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Whether one is producing music, podcasts, game sounds, or film sound effects, Digital Audio Principles provides the tips and techniques that will make the project a success. Author Dave Schroeder explains the basics of digital audio production techniques and covers the essential hardware and software. He also discusses sound theory, frequency response, the range of human hearing, and dynamic range.
Padding is the way to reduce the incoming signal level by a fixed amount. It's usually a button that comes in increments, and if you push it, it'll reduce it by 10 dB, or by 20 dB, whatever the manufacturer thought was the right amount to put on that device. It's usually just a simple push button, push it in to turn it on, and push it again, and it comes out it turns off, or switch it slide it, on microphones you'll find that it's kind of slider switch. It's really useful if you find that your sound source initially is really loud. Certain things have different output levels, certain things have different sensitivity.
Some microphones generate a lot of signal, and it's pretty common to find padding on microphones that do that and on preamps that are used with microphones. Generally, on an audio interface device you'll find a couple buttons, and usually the numbers will be below, and it'll let you know how great a pad that is how much it's going to take the dB down by. So in this case we've a 10 dB button and a 20 dB button. Chances are you probably won't find both on it on an interface, they're just here for as an example. Usually, they will give you one to pick from.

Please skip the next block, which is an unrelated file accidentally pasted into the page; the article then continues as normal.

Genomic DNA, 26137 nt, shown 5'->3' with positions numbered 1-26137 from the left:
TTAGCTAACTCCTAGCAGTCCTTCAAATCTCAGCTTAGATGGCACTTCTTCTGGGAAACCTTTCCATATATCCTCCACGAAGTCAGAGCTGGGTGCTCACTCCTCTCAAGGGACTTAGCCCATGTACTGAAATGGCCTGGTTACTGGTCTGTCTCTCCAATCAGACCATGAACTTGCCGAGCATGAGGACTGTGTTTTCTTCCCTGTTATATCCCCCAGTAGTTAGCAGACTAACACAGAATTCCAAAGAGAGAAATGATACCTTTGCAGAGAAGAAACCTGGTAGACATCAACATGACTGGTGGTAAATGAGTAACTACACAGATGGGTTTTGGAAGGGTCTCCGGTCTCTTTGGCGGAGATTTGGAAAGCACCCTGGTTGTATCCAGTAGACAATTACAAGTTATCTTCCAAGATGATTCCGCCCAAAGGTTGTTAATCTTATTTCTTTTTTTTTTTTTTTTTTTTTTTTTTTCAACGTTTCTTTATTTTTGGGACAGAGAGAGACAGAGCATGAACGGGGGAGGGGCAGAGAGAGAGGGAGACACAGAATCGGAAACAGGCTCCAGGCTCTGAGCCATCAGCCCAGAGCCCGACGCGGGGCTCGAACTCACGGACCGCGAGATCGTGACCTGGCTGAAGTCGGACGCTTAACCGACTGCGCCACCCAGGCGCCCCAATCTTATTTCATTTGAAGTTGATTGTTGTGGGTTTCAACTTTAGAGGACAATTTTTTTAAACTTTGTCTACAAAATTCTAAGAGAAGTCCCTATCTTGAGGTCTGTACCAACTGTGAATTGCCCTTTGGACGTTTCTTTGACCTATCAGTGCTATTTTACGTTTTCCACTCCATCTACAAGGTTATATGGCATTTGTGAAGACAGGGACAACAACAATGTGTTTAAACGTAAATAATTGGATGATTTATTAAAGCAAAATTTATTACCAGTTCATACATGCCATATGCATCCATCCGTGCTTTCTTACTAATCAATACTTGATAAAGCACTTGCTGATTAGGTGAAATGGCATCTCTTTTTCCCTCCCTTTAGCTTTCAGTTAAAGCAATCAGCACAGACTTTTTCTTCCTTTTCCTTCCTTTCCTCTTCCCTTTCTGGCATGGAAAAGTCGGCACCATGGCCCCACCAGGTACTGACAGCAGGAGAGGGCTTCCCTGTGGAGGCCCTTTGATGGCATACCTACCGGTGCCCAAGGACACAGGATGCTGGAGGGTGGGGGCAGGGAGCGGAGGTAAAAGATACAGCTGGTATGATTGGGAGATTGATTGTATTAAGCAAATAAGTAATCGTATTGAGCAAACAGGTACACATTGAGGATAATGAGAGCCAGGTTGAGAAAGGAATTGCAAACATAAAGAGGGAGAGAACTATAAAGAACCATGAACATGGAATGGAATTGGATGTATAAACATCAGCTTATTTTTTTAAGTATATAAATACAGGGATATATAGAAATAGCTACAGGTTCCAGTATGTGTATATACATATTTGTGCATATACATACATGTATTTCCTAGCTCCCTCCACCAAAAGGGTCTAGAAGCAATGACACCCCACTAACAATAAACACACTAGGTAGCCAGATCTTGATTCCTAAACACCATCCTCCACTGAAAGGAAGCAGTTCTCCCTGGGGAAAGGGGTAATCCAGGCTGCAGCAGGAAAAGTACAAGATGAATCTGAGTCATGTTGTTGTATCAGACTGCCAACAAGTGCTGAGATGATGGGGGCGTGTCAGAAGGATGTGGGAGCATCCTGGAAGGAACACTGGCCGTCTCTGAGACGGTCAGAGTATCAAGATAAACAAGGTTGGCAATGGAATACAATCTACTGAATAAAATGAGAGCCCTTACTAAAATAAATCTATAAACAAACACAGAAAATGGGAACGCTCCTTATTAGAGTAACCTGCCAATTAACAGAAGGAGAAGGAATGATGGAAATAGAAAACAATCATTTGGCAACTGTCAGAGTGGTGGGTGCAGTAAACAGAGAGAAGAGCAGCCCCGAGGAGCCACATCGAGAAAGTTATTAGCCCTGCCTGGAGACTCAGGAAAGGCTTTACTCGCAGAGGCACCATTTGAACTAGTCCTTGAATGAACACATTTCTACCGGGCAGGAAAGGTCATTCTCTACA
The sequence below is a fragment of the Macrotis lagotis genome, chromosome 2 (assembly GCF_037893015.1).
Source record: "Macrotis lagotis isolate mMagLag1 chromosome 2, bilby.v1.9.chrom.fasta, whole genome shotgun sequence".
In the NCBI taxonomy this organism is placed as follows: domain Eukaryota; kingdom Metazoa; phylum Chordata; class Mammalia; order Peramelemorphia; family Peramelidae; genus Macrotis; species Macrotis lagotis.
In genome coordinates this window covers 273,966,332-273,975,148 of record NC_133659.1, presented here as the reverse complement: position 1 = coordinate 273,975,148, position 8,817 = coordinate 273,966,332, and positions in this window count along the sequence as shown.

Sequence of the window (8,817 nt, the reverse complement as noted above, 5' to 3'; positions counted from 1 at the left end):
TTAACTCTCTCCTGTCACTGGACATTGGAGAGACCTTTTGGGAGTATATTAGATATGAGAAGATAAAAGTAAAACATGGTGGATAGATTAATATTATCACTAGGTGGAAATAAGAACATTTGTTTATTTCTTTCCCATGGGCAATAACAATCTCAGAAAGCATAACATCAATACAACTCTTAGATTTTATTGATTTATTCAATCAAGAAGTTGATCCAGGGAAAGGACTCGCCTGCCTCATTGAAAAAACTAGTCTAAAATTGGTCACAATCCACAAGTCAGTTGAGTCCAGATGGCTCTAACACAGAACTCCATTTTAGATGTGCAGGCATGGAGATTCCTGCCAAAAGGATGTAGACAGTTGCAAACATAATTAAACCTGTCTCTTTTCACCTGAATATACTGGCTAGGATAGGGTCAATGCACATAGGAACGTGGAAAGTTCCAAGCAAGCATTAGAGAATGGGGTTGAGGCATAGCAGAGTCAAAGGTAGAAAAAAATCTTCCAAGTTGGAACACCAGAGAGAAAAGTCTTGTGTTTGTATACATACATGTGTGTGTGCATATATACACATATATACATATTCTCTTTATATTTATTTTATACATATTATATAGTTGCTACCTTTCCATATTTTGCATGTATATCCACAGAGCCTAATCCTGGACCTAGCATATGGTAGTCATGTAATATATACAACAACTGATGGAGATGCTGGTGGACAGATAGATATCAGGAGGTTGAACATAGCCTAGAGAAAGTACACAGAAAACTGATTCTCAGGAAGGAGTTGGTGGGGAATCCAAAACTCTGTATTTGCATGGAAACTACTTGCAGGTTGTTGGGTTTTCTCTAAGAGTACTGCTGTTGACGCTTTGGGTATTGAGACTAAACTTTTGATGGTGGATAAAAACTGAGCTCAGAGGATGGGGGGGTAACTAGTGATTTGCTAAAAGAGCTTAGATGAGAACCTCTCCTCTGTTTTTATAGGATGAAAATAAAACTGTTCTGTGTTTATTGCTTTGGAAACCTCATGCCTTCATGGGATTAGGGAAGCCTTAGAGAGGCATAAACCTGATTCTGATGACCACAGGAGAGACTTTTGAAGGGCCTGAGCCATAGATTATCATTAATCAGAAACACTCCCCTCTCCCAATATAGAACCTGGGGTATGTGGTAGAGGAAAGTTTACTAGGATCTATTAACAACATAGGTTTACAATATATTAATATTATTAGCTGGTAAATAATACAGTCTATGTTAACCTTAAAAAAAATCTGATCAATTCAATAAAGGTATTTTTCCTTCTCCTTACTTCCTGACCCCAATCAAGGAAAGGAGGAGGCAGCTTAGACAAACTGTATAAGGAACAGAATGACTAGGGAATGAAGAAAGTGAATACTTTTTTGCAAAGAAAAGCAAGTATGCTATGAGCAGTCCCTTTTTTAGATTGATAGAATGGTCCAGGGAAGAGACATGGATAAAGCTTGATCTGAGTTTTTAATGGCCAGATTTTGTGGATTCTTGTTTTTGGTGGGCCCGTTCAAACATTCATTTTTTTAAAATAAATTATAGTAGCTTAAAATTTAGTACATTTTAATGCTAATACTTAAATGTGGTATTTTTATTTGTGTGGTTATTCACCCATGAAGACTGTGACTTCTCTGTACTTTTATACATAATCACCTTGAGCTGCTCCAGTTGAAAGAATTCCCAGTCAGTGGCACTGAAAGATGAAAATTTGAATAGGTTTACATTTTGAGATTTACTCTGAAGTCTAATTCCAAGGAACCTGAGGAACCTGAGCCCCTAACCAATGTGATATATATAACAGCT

But anyway it's something you to keep in mind if you get things all hooked up and your source is really, really loud giving you too much signal to work with, you can't, no matter how little gain you use or how you turn things down, you just kind of peaking out and getting too much signal. Hit the pad and then go ahead and go back and use the preamp, or the gain, and turn it back up. It's a useful device to work with setting appropriate levels. In case you're in a situation, and you don't have a pad on your preamp, or on your microphone, or whatever the other devices it is, it is possible to buy just in-line devices--that look kind of like a plug--that you can plug it into the cable or on the cable that actually do the padding themselves, and you can also buy those in different increments.
So if you don't have this feature, it's not an incredible feature to look for in an audio interface it isn't a preamp. It's going to be on most preamps, but if you're working, and you don't need go out and buy a new one just to get a pad. You can go on and get a in-line pad that will work just fine for certain microphones or certain devices. In the next movie we're actually going to look at an audio interface and do a little kind of features tour, and look at some of the inputs and some of the different buttons. We'll show you an actual padding button and some other stuff so that when you see these things in person you'll know what they are, and we'll also show you what kind of the effect they have on sound.
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